Reflecting Long’s interests, they contain tell-tale features of the Late Renaissance style known as mannerism. Bodies are crammed together, in tangles of torsos and limbs. Nudity abounds, with anatomical features carefully, but not necessarily accurately, rendered. There are muscular babies, and fully developed human forms with animal ears, noses, legs, and genitalia. Faces are frozen in expressions of ecstasy, pain, horror, and bliss.

Peer closely, and you see how all this complexity, shadow, and depth are achieved with nothing more than individual, discrete black lines.

“I’m amazed by printmaking at this period in particular,” says Norwood, pausing at a large engraving by the German artist George Pencz (c. 1500–1550). The print, The Taking of Cartagena, extends nearly two feet wide and a foot-and-a-half tall. Norwood notes the depth of the image, from the battle in the foreground to the distant countryside. “Just imagine, a piece of metal and a pointy object,” she says, referring to the steel tool used to make grooves in copper plates. “And from that, you get this.”

An Asian invention transforms the European continent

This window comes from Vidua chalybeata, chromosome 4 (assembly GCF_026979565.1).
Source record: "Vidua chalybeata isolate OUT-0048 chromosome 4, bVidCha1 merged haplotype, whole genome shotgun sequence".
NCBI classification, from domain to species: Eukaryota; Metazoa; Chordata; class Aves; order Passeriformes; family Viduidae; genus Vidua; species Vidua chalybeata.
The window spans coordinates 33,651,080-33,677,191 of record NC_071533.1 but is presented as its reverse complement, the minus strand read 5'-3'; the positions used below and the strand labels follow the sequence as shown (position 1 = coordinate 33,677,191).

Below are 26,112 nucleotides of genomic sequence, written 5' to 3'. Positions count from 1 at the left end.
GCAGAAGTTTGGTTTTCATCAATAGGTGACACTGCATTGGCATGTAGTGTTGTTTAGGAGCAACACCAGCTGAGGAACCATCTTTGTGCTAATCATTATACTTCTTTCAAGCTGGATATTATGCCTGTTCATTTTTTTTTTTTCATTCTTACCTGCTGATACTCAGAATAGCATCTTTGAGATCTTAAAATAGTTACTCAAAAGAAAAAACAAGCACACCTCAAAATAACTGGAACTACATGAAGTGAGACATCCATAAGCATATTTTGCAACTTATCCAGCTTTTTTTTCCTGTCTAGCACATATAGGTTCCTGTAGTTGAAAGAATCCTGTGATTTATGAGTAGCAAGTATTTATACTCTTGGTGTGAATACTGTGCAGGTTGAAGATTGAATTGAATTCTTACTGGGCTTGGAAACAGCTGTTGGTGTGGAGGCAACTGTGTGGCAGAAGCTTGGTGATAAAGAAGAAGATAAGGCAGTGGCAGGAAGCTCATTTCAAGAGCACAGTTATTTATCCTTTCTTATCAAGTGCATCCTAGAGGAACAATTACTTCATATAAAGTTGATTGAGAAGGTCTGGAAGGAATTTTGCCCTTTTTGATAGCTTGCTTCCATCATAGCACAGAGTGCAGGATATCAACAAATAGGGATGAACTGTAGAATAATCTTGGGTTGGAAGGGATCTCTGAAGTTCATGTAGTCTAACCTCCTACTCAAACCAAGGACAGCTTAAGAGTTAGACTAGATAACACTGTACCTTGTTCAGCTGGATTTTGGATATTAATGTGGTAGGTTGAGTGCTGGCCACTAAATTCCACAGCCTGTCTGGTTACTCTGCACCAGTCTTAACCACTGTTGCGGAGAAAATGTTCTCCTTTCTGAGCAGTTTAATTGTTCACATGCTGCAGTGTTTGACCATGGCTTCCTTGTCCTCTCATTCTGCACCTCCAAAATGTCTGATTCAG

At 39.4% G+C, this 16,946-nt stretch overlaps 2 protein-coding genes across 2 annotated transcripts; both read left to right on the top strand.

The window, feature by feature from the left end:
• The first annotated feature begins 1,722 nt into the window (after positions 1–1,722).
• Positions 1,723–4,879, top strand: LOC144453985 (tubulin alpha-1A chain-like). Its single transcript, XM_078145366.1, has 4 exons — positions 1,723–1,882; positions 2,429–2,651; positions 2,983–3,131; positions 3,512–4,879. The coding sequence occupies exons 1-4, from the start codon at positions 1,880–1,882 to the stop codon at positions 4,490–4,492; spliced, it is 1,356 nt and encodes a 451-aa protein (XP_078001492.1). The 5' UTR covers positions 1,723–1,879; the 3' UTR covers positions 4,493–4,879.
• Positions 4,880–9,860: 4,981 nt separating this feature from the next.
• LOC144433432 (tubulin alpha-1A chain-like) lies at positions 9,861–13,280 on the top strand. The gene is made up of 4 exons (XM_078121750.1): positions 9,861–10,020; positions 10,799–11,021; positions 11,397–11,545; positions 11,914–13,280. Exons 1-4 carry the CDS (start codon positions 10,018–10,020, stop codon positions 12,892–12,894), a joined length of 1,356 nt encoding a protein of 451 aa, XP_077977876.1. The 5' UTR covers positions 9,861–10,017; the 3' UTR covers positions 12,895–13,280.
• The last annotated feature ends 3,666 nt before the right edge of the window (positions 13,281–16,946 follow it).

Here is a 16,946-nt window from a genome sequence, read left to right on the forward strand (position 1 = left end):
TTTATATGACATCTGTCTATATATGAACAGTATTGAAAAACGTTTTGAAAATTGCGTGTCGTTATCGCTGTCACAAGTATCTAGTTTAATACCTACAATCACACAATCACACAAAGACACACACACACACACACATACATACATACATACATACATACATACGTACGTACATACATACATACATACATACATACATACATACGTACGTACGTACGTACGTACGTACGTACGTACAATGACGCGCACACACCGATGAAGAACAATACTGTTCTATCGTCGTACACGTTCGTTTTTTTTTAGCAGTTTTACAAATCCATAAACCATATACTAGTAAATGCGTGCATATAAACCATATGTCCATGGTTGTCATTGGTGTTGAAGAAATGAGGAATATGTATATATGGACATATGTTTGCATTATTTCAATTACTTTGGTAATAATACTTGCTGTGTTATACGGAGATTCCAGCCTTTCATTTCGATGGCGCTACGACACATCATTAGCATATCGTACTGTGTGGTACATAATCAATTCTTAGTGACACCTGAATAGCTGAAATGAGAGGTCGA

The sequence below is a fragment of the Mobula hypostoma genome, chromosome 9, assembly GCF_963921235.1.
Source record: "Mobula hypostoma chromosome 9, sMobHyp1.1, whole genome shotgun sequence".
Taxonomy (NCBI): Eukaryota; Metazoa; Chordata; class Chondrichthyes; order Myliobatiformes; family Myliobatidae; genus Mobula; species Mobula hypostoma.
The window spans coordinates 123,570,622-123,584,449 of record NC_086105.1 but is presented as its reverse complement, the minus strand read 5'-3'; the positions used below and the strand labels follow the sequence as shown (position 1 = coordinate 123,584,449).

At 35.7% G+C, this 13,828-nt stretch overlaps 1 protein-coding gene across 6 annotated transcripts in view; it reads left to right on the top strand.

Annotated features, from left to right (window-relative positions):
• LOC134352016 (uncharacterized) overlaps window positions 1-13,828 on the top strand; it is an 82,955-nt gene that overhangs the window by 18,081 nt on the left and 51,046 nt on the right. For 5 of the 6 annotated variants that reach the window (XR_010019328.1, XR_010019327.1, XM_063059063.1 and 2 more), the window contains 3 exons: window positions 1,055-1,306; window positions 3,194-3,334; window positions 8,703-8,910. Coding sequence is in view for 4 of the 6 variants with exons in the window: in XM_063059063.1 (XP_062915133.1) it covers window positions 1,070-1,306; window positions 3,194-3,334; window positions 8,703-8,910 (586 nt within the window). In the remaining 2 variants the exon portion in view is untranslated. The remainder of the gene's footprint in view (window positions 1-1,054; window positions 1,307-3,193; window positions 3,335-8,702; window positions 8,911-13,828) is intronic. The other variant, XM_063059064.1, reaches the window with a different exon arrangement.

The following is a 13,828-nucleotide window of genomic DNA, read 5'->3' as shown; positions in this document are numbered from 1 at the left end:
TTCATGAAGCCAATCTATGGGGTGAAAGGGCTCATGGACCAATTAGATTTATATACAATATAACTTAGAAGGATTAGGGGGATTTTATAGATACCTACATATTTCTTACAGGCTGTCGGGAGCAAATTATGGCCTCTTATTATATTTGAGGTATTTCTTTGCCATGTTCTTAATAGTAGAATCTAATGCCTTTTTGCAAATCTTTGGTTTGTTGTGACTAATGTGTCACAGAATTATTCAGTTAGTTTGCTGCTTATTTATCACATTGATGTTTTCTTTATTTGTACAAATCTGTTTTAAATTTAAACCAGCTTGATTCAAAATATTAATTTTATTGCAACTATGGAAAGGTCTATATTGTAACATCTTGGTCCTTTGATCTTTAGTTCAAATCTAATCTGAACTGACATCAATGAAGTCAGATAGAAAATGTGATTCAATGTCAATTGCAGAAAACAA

Taken together, the prints tell a story of sweeping change. It’s not hard in our own time and place to recall moments when novel objects and images seemed to come out of nowhere and were soon found everywhere. To live in Europe in the 16th century was to experience exactly that with the arrival and spread of prints.

Printing flourished in China and Japan for several centuries before the practice took hold in Europe. It’s thought that printmaking—and its essential component, paper—arrived in Europe through travel and trade. As paper mills sprouted up across the continent in the 15th century, a new art form arose that changed not only the practice and business of art making and consumption, but material culture throughout much of Europe.